Japanese Journal of Cultural Anthropology
Online ISSN : 2424-0516
Print ISSN : 1349-0648
ISSN-L : 1349-0648
Seismology, Practices, and Networks : An Anthropological Study of Seismographic Observation in Turkey(<Special Theme>Anthropology of Science and Technology)
Shuhei KIMURA
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2007 Volume 71 Issue 4 Pages 540-559

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Abstract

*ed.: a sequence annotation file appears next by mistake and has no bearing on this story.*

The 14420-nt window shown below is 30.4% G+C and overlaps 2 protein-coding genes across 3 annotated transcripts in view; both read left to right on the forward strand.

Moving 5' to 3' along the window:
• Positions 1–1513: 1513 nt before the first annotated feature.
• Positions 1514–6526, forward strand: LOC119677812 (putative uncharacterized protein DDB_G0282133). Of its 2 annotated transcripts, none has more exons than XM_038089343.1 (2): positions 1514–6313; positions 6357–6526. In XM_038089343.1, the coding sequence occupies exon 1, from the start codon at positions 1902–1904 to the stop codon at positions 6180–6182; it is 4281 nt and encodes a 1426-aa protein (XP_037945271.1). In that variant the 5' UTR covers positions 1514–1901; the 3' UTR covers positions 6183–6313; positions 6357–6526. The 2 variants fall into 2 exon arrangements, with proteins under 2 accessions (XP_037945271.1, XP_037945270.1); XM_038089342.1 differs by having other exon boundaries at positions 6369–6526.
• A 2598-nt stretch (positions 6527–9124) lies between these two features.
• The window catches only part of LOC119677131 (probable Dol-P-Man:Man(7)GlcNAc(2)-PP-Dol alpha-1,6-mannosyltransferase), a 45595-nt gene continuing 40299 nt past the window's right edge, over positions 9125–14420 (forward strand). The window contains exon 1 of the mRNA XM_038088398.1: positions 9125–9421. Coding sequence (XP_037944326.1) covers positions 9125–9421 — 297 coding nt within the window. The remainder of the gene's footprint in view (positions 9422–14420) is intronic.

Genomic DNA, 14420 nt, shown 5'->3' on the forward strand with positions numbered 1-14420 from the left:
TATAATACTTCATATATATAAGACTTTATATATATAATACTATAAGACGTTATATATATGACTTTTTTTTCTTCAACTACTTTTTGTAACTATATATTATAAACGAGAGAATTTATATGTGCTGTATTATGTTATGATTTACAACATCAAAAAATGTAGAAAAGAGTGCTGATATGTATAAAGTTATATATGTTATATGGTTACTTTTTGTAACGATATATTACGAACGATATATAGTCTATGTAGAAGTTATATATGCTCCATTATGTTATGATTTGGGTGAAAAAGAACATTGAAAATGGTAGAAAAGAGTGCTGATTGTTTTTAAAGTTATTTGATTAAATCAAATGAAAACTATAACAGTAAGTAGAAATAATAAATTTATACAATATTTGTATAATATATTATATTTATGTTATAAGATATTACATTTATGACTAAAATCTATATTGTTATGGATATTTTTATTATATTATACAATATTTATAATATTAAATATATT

Though it has been said that anthropologists do their fieldwork at places far removed from science and technology, during fieldwork we recognize that any community where anthropologists go has already been "polluted" by science and technology. Now it can be said that science and technology are an essential part of our everyday life. Under such circumstances, this paper attempts to describe them anthropologically. Generally speaking, an anthropological approach to science and technology can assume two forms: one is to describe their influence on social life, and the other is to tackle directly the fields where they are is produced. My approach is the latter. This paper analyzes the process of scientific knowledge production at a seismographic observatory in Istanbul. The anthropological or ethnographical study of science and technology has a 30-year history in literature of science studies. Students of that school have observed what scientists really do (including chatting over coffee or lobbying outside the laboratory to raise money), and have unveiled how scientific activities - as a hybrid of scientists, experimental instruments, data, devices, technicians, local culture, applications for funds, technical papers - produce scientific facts. Sometimes they are criticized because of their tendency to emphasize the socially-constructedness of scientific facts, but their works are appreciated at least because they describe dynamics between society and nature in the practice of science. My analysis of the seismographic observatory basically depends on the "mangle" model posited by A. Pickering. This paper consists of five chapters. The first is an introduction, starting with an episode about an event that happened on August 19, 1999. On that day, two days after a great earthquake hit northwest Turkey, a famous seismologist, who was the director of the KOERI (Kandilli Observatory and Earthquake Research Institute) in Istanbul, warned on TV that a big earthquake might hit Istanbul in a couple of days and that people should stay out during the night. Although his prediction turned out to be false (no earthquake happened), it is true that his warning confused Istanbul residents very much. Why did people take the warning seriously? Because at that time he was providing "scientific" data about earthquakes continuously as the director of a "scientific" observatory of earthquake. Then, what was the prediction on that day? Was it a "scientific" fact like other normal data? To answer that, it is necessary to understand the process of scientific knowledge production at the observatory in question, and the context surrounding Turkish seismology more precisely. I try to describe them relying on field data collected during my one-year term of field research (2004-2005) in the observatory. The second chapter provides contextual information about KOERI and UDIM (National Earthquake Observation Center), the center for seismography in KOERI. KOERI (formerly the Istanbul Observatory) was established in 1868 as a weather and planetary observatory. But after the 1894 Istanbul earthquake, the sultan at that time ordered a seismometer to be brought there. That was the start of Turkish seismology. After World War II, seismology (geophysics) was institutionalized in Turkey, but geophysics was a rather marginal discipline with a small budget, so was unable to catch up with the worldwide trend toward "big science." So the Turkish network of seismography is very unique and heterogeneous. In the third and the fourth chapters, I describe the system of seismographic observation in detail. The third chapter looks at the network in terms of technology. The network consists of: (l) seismometers, (2) data communication systems, and (3) computational programs. I follow the trials and errors in the improvement of each part. Now at UDIM, ground tremors are

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